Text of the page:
The growing activities of the Maoists in key North Eastern state Assam, which goes to polls early next year, are a matter of serious concern for the government and security establishment. Amid waning of United Liberation Front of Asom’s (ULFA) influence, the CPI (Maoist) is trying to gain a foothold in the state. This constitutes a new security challenge for the government that has been confronting various ethnic and a low-level Islamic militancy for the past several years.
The Maoists in their bids to build a “red corridor” in Assam are operating in as many as nine districts: Tinsukia, Dibrugarh, Jorhat, Sivsagar, Golaghat, Dhemaji, Lakhimpur, Cachar and Karimganj. About two years ago their cadre strength was reported to be 300. They were able to form armed units only in Tinsukia district and adjoining areas in Arunachal Pradesh. State Chief Minister Tarun Gogoi noted that the Maoist movement is at its embryonic stage but could soon emerge as a potent threat to peace, security and stability as contacts had already been established with the left-wing insurgency-infested states like Odisha and Jharkhand.
In 2013, the union Ministry of Home Affairs for the first time formally declared Assam as a Maoist-hit state. The Maoists are mostly active in Upper Assam district which are home to several ethnic groups. The law enforcement agencies are worried about the Maoists’ current recruitment drives and endeavour to spread radical left ideology in Assam. Reports suggest that they had been organising “political classes” in some areas to mobilise people belonging to various communities.
The Maoists also floated Upper Assam Leading Committee (UALC) consisting of five districts. They held a number of training camps in this region. Besides, police claims the Maoists in Assam have “explosive experts” who are trained in handling improvised explosive devices (IEDs).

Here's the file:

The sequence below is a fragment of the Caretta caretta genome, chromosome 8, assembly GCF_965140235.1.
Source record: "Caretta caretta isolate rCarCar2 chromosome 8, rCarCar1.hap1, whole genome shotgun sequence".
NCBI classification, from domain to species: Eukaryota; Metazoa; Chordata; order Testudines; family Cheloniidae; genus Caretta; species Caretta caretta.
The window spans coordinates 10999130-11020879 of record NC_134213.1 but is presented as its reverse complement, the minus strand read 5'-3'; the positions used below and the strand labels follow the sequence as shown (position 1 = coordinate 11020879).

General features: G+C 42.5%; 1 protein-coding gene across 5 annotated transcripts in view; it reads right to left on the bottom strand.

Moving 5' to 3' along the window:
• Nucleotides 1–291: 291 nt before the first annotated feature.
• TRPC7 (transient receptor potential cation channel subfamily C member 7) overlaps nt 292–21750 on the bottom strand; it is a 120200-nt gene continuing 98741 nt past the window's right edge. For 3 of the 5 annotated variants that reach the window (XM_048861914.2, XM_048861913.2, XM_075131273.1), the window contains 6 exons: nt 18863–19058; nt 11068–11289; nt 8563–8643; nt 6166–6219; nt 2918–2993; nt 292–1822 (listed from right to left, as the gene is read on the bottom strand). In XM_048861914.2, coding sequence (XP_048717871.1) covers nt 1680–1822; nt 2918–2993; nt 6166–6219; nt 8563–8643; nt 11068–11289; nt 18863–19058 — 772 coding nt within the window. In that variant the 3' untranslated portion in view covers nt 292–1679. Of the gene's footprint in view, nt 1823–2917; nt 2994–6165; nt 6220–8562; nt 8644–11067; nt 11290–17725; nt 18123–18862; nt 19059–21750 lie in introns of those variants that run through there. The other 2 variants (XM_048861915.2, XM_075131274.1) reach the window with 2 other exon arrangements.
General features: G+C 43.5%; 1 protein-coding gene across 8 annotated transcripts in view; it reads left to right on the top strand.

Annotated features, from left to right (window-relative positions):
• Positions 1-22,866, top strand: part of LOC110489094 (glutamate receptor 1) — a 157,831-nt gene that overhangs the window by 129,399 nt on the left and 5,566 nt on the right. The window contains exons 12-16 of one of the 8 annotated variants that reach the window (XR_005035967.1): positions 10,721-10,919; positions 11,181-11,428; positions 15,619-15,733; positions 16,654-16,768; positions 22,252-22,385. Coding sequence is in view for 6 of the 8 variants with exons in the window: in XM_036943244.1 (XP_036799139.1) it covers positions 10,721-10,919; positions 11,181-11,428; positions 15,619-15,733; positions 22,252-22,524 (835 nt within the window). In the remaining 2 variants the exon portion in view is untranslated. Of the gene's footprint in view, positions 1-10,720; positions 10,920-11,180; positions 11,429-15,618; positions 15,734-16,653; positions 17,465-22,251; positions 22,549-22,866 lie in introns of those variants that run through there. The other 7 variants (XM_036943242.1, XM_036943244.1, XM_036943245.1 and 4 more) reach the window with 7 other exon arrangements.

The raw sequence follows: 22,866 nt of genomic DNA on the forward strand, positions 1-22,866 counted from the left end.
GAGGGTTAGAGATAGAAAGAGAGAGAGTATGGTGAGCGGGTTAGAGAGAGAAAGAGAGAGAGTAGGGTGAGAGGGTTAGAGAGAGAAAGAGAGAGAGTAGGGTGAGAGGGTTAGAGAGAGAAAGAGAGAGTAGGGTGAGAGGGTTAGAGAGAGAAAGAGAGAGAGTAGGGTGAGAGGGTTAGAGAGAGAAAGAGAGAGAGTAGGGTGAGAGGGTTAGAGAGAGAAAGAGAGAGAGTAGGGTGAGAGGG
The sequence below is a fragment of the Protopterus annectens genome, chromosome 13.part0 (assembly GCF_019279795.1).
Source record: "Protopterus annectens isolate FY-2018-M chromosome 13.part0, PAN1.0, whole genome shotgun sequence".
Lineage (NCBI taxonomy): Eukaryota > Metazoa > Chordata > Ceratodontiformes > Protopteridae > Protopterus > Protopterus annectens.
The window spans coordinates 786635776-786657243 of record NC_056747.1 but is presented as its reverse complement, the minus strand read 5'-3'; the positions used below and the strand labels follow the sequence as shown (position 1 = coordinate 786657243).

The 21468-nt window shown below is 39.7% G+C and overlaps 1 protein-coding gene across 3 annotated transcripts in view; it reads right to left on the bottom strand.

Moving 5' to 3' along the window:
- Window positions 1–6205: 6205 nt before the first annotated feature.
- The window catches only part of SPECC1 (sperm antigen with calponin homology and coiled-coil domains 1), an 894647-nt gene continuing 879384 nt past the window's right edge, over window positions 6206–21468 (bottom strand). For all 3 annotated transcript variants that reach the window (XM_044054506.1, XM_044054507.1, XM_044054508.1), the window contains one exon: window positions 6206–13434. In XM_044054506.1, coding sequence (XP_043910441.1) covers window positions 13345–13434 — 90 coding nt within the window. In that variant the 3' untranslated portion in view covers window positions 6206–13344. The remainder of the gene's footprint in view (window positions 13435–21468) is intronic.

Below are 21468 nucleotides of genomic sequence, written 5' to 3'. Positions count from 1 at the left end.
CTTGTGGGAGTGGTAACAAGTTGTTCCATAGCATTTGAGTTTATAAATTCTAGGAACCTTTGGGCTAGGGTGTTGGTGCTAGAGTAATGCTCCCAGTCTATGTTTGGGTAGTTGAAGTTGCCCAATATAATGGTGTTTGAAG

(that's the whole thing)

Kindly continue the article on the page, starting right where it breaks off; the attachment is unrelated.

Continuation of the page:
All these developments assume significance as the Maoists are making repeated forays into the polity of Assam to expand their sphere of influence. What draws the left extremists towards problem-ridden North East is not far to seek. The radical lefts have been closely monitoring the turn of events in one of the most underdeveloped regions of the country having serious discontentment among some deprived and marginalised ethnic groups.
The Maoist leaders operating in Assam are aware of the local ground realities. In the absence of a “class war” as exists in central parts of the country, they rely on “rebellious instinct” of some communities. The Maoist cadres are mainly recruited from among the tea tribes or Adivashis. A vast majority of the Adivashis, whose forefathers were brought to Assam from the Chotanagpur plateau in the early 19Th Century by the British as plantation labourers, still live in abject poverty due to the indifferent attitude of the successive state governments. The Maoists are making concerted efforts to take full advantage of the precarious situation prevailing in resource-rich Assam.